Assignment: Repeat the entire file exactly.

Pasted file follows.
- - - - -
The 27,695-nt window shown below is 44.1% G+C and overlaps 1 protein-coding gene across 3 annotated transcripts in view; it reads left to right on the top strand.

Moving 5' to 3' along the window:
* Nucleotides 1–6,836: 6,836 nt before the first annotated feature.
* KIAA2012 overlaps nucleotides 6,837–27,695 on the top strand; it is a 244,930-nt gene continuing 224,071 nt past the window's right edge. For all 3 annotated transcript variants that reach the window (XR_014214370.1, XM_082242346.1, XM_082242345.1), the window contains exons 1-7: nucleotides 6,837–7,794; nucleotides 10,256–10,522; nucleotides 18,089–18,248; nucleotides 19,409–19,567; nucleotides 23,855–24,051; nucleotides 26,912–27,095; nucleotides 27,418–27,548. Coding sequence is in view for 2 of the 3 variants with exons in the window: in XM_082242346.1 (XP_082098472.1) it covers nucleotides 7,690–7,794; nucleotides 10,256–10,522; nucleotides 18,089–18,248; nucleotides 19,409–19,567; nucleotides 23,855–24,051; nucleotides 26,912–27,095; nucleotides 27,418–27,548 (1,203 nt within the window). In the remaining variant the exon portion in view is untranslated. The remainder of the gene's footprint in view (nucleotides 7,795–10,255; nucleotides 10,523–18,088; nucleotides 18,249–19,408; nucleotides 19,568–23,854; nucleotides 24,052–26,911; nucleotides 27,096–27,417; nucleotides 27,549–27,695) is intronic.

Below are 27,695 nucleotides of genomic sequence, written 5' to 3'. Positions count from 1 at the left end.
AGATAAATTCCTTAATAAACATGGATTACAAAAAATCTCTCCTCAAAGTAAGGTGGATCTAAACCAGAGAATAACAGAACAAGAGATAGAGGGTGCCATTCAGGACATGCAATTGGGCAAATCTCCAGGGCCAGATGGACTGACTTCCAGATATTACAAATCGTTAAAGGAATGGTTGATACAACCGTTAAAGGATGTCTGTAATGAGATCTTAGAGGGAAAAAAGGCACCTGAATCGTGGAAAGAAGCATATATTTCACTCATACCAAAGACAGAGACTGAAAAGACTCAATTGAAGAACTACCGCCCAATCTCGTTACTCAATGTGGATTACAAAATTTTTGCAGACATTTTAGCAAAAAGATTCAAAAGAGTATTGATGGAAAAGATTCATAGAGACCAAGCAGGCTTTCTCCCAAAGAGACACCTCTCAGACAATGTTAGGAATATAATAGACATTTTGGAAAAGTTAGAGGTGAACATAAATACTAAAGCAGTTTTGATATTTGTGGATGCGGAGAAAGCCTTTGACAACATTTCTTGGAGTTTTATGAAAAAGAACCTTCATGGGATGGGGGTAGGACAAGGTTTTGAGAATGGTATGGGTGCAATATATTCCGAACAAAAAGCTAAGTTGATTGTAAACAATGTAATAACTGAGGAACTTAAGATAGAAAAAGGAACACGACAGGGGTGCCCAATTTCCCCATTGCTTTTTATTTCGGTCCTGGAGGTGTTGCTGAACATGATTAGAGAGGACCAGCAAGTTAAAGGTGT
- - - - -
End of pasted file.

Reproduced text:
The 27,695-nt window shown below is 44.1% G+C and overlaps 1 protein-coding gene across 3 annotated transcripts in view; it reads left to right on the top strand.

Moving 5' to 3' along the window:
* Nucleotides 1–6,836: 6,836 nt before the first annotated feature.
* KIAA2012 overlaps nucleotides 6,837–27,695 on the top strand; it is a 244,930-nt gene continuing 224,071 nt past the window's right edge. For all 3 annotated transcript variants that reach the window (XR_014214370.1, XM_082242346.1, XM_082242345.1), the window contains exons 1-7: nucleotides 6,837–7,794; nucleotides 10,256–10,522; nucleotides 18,089–18,248; nucleotides 19,409–19,567; nucleotides 23,855–24,051; nucleotides 26,912–27,095; nucleotides 27,418–27,548. Coding sequence is in view for 2 of the 3 variants with exons in the window: in XM_082242346.1 (XP_082098472.1) it covers nucleotides 7,690–7,794; nucleotides 10,256–10,522; nucleotides 18,089–18,248; nucleotides 19,409–19,567; nucleotides 23,855–24,051; nucleotides 26,912–27,095; nucleotides 27,418–27,548 (1,203 nt within the window). In the remaining variant the exon portion in view is untranslated. The remainder of the gene's footprint in view (nucleotides 7,795–10,255; nucleotides 10,523–18,088; nucleotides 18,249–19,408; nucleotides 19,568–23,854; nucleotides 24,052–26,911; nucleotides 27,096–27,417; nucleotides 27,549–27,695) is intronic.

Below are 27,695 nucleotides of genomic sequence, written 5' to 3'. Positions count from 1 at the left end.
AGATAAATTCCTTAATAAACATGGATTACAAAAAATCTCTCCTCAAAGTAAGGTGGATCTAAACCAGAGAATAACAGAACAAGAGATAGAGGGTGCCATTCAGGACATGCAATTGGGCAAATCTCCAGGGCCAGATGGACTGACTTCCAGATATTACAAATCGTTAAAGGAATGGTTGATACAACCGTTAAAGGATGTCTGTAATGAGATCTTAGAGGGAAAAAAGGCACCTGAATCGTGGAAAGAAGCATATATTTCACTCATACCAAAGACAGAGACTGAAAAGACTCAATTGAAGAACTACCGCCCAATCTCGTTACTCAATGTGGATTACAAAATTTTTGCAGACATTTTAGCAAAAAGATTCAAAAGAGTATTGATGGAAAAGATTCATAGAGACCAAGCAGGCTTTCTCCCAAAGAGACACCTCTCAGACAATGTTAGGAATATAATAGACATTTTGGAAAAGTTAGAGGTGAACATAAATACTAAAGCAGTTTTGATATTTGTGGATGCGGAGAAAGCCTTTGACAACATTTCTTGGAGTTTTATGAAAAAGAACCTTCATGGGATGGGGGTAGGACAAGGTTTTGAGAATGGTATGGGTGCAATATATTCCGAACAAAAAGCTAAGTTGATTGTAAACAATGTAATAACTGAGGAACTTAAGATAGAAAAAGGAACACGACAGGGGTGCCCAATTTCCCCATTGCTTTTTATTTCGGTCCTGGAGGTGTTGCTGAACATGATTAGAGAGGACCAGCAAGTTAAAGGTGT